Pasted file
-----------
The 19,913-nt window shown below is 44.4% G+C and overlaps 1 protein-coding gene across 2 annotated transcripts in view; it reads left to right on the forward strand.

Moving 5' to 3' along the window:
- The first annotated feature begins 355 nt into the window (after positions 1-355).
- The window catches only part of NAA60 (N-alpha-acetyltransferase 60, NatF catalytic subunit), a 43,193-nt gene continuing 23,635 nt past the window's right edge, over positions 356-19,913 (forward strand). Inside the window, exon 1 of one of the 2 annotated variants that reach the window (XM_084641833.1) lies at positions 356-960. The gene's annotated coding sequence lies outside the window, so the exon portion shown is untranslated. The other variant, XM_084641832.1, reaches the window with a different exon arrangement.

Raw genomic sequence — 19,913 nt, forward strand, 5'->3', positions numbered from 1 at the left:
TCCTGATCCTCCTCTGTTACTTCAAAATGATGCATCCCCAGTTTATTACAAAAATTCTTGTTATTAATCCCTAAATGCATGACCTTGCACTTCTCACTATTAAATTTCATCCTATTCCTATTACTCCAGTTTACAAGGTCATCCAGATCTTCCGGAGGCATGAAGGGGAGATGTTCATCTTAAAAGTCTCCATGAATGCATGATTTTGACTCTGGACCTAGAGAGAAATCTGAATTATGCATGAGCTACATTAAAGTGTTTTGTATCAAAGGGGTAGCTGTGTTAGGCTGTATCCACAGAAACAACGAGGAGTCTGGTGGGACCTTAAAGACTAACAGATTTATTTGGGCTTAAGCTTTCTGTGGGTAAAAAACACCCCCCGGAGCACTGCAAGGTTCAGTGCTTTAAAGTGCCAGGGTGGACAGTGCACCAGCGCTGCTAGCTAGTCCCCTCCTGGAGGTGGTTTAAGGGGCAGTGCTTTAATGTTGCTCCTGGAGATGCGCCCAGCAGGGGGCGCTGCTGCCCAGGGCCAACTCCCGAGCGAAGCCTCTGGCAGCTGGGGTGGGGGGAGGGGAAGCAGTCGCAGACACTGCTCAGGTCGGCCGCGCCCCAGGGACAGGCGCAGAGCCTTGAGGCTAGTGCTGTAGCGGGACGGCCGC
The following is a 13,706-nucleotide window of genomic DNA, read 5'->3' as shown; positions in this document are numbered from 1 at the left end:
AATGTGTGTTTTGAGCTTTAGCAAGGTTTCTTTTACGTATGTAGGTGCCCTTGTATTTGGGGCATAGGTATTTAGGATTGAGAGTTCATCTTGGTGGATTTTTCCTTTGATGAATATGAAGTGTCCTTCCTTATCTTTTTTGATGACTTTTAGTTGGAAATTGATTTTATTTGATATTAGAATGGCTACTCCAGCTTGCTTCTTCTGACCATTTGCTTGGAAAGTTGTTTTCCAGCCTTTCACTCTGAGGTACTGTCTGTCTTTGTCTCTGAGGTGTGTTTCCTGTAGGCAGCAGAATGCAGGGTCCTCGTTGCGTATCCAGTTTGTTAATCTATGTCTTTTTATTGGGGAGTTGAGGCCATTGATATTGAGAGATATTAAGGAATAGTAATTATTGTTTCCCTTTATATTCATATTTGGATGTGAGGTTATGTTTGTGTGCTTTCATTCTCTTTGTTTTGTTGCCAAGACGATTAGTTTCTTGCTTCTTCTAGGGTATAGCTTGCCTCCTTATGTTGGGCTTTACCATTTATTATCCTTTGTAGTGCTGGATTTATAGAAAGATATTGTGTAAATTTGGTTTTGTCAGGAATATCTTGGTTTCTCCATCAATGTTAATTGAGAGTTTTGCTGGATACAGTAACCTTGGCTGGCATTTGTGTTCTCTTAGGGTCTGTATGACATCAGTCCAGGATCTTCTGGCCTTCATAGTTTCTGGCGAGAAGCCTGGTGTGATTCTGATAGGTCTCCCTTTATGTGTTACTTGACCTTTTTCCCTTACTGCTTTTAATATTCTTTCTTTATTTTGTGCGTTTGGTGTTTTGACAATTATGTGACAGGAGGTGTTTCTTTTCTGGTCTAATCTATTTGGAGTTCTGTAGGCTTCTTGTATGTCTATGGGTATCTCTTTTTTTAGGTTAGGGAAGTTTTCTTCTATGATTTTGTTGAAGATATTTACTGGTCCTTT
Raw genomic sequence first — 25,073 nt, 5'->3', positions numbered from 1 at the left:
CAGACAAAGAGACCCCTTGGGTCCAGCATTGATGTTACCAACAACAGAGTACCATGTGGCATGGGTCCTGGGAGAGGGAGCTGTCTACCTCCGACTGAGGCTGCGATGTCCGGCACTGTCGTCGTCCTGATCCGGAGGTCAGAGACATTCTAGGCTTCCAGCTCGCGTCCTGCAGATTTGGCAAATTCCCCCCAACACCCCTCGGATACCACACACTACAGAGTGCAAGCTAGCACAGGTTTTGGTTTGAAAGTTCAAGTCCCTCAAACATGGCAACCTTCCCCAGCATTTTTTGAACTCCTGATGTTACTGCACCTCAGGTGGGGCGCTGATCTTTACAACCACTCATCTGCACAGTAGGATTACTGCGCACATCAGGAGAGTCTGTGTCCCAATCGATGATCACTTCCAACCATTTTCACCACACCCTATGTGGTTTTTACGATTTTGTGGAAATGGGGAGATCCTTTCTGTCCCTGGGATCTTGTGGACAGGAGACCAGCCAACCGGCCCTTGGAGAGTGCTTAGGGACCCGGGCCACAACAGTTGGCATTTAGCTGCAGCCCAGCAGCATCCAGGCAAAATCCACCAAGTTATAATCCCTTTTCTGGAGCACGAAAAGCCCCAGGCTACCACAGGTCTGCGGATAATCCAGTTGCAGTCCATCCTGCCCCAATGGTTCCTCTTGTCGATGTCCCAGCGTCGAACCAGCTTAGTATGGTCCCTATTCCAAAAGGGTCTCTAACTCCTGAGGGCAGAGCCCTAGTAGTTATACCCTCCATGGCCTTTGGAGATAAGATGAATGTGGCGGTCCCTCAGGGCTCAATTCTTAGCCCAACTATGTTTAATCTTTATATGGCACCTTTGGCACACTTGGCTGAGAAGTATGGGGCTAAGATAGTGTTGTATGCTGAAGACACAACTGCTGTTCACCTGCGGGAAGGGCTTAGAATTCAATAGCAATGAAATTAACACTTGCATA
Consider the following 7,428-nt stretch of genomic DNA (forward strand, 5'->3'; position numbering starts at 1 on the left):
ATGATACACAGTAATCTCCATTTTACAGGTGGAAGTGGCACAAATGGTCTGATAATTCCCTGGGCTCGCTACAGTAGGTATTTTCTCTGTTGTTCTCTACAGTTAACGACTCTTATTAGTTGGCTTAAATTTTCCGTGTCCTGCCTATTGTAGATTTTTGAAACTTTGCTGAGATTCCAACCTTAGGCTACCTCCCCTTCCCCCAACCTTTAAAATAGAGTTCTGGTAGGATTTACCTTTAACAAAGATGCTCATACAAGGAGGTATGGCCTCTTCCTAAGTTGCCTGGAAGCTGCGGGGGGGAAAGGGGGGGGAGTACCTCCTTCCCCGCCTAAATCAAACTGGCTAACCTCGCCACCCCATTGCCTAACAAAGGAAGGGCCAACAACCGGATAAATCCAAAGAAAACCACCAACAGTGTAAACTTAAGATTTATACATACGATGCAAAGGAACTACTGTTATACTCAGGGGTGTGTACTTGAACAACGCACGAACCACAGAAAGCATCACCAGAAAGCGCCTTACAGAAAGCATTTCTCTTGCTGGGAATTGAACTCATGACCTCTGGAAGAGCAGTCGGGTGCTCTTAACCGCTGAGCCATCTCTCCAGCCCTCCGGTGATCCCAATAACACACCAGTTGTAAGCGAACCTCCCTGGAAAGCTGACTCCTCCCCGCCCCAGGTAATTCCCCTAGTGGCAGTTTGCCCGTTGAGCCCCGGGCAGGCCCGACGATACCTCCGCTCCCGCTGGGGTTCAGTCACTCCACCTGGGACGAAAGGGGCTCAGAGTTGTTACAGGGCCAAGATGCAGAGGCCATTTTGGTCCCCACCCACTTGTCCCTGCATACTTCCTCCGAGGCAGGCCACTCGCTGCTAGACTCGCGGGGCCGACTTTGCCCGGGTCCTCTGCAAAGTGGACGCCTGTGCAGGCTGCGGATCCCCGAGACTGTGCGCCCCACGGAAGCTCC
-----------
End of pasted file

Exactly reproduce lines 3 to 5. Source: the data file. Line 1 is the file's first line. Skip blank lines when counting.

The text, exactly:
- The first annotated feature begins 355 nt into the window (after positions 1-355).
- The window catches only part of NAA60 (N-alpha-acetyltransferase 60, NatF catalytic subunit), a 43,193-nt gene continuing 23,635 nt past the window's right edge, over positions 356-19,913 (forward strand). Inside the window, exon 1 of one of the 2 annotated variants that reach the window (XM_084641833.1) lies at positions 356-960. The gene's annotated coding sequence lies outside the window, so the exon portion shown is untranslated. The other variant, XM_084641832.1, reaches the window with a different exon arrangement.

Raw genomic sequence — 19,913 nt, forward strand, 5'->3', positions numbered from 1 at the left: